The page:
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« Learning from Mistakes: The Short Sale Ban | Main | Economic LIteracy: Do You Meet the Test? »

December 25, 2008



The market is unpredictable we all know that. However, I still would like to read stock market analysis based on the market's trend, performance and long term record of success from a trading network.


Mike C -- You are certainly asking the right questions and that puts you ahead of nearly everyone. Defined the way you are doing it, there are not enough cases to judge the accuracy of any investing method. That is one of the main points of the football analogy -- lots of cases and a fast refutation for most systems.

I have a destination in mind for this series, and future articles will answer more of your questions.

I suggest that you start with a couple of critical moments from last fall and ask whether the results were inevitable. Decisions about Bear and Lehman would be two good candidates.

Thanks for another thoughtful comment.


Mike C

Should we follow pundits who predicted these two blowouts? Or is it better to look to long-term records of success?


Question for you, and I am very interested in your response to this. In your view, how would one go about *exactly* differentiating between pundits/strategists with long-term records of success versus the blind squirrel who predicted the blowout of the week. Isn't that a pretty fuzzy qualitative assessment that depends on where you select your starting and ending points?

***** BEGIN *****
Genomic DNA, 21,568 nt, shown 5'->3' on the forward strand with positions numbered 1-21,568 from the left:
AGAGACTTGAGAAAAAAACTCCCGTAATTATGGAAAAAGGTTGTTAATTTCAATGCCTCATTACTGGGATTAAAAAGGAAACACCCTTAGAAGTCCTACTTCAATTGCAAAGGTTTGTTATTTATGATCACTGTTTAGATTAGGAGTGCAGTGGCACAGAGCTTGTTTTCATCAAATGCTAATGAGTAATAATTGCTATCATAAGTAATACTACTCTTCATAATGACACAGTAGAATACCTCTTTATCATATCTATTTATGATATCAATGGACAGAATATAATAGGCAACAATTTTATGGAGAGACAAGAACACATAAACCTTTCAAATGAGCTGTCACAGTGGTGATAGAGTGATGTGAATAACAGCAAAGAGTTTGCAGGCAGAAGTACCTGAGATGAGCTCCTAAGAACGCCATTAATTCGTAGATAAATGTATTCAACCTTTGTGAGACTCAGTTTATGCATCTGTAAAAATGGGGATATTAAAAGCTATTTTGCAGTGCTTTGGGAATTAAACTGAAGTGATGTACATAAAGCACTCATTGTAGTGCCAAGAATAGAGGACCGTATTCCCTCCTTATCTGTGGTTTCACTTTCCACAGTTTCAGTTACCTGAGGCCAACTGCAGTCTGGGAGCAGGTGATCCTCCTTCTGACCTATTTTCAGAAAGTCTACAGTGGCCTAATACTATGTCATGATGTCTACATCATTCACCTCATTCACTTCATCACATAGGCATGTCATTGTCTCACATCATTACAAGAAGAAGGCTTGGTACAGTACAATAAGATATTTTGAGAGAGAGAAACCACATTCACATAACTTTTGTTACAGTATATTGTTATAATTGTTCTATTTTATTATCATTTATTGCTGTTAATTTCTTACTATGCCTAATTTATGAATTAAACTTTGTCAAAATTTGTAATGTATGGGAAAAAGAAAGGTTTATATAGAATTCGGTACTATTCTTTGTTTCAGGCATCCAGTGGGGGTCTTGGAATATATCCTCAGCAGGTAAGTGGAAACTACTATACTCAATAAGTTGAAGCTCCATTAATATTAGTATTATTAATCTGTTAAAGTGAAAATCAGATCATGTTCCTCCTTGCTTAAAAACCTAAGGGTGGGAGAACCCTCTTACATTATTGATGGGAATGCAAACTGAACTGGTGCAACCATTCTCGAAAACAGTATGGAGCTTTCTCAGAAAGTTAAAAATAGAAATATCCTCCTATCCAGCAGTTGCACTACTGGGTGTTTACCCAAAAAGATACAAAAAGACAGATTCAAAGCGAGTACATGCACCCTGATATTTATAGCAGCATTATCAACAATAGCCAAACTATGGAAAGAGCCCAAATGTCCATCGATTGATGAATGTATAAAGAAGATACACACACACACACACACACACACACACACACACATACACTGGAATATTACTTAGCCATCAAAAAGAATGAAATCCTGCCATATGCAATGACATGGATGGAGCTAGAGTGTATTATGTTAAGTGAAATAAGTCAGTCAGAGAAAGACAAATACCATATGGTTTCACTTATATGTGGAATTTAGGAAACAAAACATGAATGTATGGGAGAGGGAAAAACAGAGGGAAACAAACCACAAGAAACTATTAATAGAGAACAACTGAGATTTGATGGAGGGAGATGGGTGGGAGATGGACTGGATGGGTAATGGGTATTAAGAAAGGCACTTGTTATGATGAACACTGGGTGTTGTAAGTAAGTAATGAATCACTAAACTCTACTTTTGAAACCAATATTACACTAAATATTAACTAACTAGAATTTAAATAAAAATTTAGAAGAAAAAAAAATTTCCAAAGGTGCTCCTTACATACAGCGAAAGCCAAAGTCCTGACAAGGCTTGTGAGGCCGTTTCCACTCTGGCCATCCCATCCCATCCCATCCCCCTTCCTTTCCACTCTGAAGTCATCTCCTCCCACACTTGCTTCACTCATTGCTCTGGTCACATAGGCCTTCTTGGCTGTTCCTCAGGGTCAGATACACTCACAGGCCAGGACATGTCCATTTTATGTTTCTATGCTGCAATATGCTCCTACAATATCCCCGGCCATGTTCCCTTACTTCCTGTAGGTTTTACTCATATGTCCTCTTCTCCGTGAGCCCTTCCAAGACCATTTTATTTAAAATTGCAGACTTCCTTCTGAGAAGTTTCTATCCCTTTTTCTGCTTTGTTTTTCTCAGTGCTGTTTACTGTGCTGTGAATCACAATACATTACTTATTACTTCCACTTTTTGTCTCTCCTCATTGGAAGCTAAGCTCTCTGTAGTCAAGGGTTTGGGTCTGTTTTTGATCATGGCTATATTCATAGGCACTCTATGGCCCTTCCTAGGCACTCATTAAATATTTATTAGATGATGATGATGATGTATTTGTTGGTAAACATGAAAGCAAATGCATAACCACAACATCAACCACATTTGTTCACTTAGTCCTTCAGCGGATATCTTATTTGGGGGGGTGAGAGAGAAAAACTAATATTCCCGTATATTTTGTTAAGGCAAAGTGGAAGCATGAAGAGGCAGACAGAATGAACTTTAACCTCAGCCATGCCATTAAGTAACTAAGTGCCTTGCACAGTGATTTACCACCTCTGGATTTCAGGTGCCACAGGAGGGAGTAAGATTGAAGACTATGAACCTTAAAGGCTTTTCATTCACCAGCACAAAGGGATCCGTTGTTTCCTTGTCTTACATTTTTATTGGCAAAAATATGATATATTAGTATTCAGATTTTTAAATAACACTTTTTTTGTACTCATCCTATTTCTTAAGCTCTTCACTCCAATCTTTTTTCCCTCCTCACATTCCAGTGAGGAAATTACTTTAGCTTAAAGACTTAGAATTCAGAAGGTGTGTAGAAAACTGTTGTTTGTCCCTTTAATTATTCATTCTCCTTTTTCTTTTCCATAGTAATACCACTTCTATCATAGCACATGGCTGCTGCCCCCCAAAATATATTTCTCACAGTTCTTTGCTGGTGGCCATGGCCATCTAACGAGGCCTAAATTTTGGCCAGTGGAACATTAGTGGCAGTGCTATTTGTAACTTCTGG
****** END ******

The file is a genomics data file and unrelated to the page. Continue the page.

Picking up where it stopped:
For example, and I won't name specific names because you said you don't want to go down that road, but here it is.

You've got two very well-known, highly regarded (by others in the professional investment community, I suspect their writings/letters are #1 and #2 in terms of what other investment pros read and pay attention to) who both appear to have correctly predicted the "blowout of the week" as they were both bearish on the economy and stock market in late 2007/early 2008. Incidentally, they have both switched to being cautiously bullish on stocks.

Having said that, one could argue they both were very early, and looked wrong and stupid for some time. Can the unsustainable be sustained much longer then can possibly be expected. However, going back even further, one could argue they both nailed the long-term return of the broad stock market (7-10 years) if you go back to 1998-2001 at a time when most likely 95-99% of strategists were predicting the continued 10%ish annual returns.

When is the long-term the long-term? 2 years, 3 years, 5 years, 10 years? Does it matter if one is "right" for 2-3 years if ultimately the market takes that back and makes one wrong for 5-10 years?

Now you've got others who I truly would put into the perma-bear, financial Armageddon camp who appear to be basically calling for the total collapse of the U.S. economy and dollar, and are predicting that the worst is still yet to come for both the economy and the stock market. They also called the "blowout of the week" in terms of the economy and stock market in 2008. In fact, one has a very popular YouTube video that demonstrates the "brilliance" of his call, and is now a regular guest on just about every CNBC discussion of the market and economy.

Differentiating between long-term record of success and a lucky blowout call of the week is obviously critical, but I'm not sure how simple it is in practice?

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